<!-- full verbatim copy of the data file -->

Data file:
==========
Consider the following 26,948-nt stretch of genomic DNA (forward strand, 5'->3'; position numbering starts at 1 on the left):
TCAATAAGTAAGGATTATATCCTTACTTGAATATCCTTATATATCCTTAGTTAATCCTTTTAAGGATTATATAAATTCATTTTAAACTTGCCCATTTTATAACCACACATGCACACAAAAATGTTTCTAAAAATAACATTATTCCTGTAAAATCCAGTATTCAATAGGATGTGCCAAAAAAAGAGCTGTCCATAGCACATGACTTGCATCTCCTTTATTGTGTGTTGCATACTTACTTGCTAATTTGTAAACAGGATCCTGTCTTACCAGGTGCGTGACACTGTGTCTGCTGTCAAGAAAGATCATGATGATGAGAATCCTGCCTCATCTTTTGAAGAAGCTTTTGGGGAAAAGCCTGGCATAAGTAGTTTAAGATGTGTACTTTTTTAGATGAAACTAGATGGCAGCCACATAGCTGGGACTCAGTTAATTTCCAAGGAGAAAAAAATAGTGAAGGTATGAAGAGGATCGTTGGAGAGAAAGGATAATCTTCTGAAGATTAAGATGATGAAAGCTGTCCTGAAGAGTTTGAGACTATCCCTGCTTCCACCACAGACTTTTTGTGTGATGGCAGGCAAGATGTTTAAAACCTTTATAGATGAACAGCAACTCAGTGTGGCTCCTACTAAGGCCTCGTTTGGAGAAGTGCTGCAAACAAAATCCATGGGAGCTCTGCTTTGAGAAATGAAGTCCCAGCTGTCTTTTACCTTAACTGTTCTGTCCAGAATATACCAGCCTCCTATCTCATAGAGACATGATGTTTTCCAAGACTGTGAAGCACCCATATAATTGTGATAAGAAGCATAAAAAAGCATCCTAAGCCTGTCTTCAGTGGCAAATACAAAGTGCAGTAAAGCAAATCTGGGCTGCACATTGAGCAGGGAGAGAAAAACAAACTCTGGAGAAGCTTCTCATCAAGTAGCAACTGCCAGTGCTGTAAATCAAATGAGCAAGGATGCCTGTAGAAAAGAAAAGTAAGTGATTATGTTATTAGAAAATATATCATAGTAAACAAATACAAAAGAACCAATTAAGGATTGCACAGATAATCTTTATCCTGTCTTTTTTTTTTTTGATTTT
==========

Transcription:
Consider the following 26,948-nt stretch of genomic DNA (forward strand, 5'->3'; position numbering starts at 1 on the left):
TCAATAAGTAAGGATTATATCCTTACTTGAATATCCTTATATATCCTTAGTTAATCCTTTTAAGGATTATATAAATTCATTTTAAACTTGCCCATTTTATAACCACACATGCACACAAAAATGTTTCTAAAAATAACATTATTCCTGTAAAATCCAGTATTCAATAGGATGTGCCAAAAAAAGAGCTGTCCATAGCACATGACTTGCATCTCCTTTATTGTGTGTTGCATACTTACTTGCTAATTTGTAAACAGGATCCTGTCTTACCAGGTGCGTGACACTGTGTCTGCTGTCAAGAAAGATCATGATGATGAGAATCCTGCCTCATCTTTTGAAGAAGCTTTTGGGGAAAAGCCTGGCATAAGTAGTTTAAGATGTGTACTTTTTTAGATGAAACTAGATGGCAGCCACATAGCTGGGACTCAGTTAATTTCCAAGGAGAAAAAAATAGTGAAGGTATGAAGAGGATCGTTGGAGAGAAAGGATAATCTTCTGAAGATTAAGATGATGAAAGCTGTCCTGAAGAGTTTGAGACTATCCCTGCTTCCACCACAGACTTTTTGTGTGATGGCAGGCAAGATGTTTAAAACCTTTATAGATGAACAGCAACTCAGTGTGGCTCCTACTAAGGCCTCGTTTGGAGAAGTGCTGCAAACAAAATCCATGGGAGCTCTGCTTTGAGAAATGAAGTCCCAGCTGTCTTTTACCTTAACTGTTCTGTCCAGAATATACCAGCCTCCTATCTCATAGAGACATGATGTTTTCCAAGACTGTGAAGCACCCATATAATTGTGATAAGAAGCATAAAAAAGCATCCTAAGCCTGTCTTCAGTGGCAAATACAAAGTGCAGTAAAGCAAATCTGGGCTGCACATTGAGCAGGGAGAGAAAAACAAACTCTGGAGAAGCTTCTCATCAAGTAGCAACTGCCAGTGCTGTAAATCAAATGAGCAAGGATGCCTGTAGAAAAGAAAAGTAAGTGATTATGTTATTAGAAAATATATCATAGTAAACAAATACAAAAGAACCAATTAAGGATTGCACAGATAATCTTTATCCTGTCTTTTTTTTTTTTGATTTT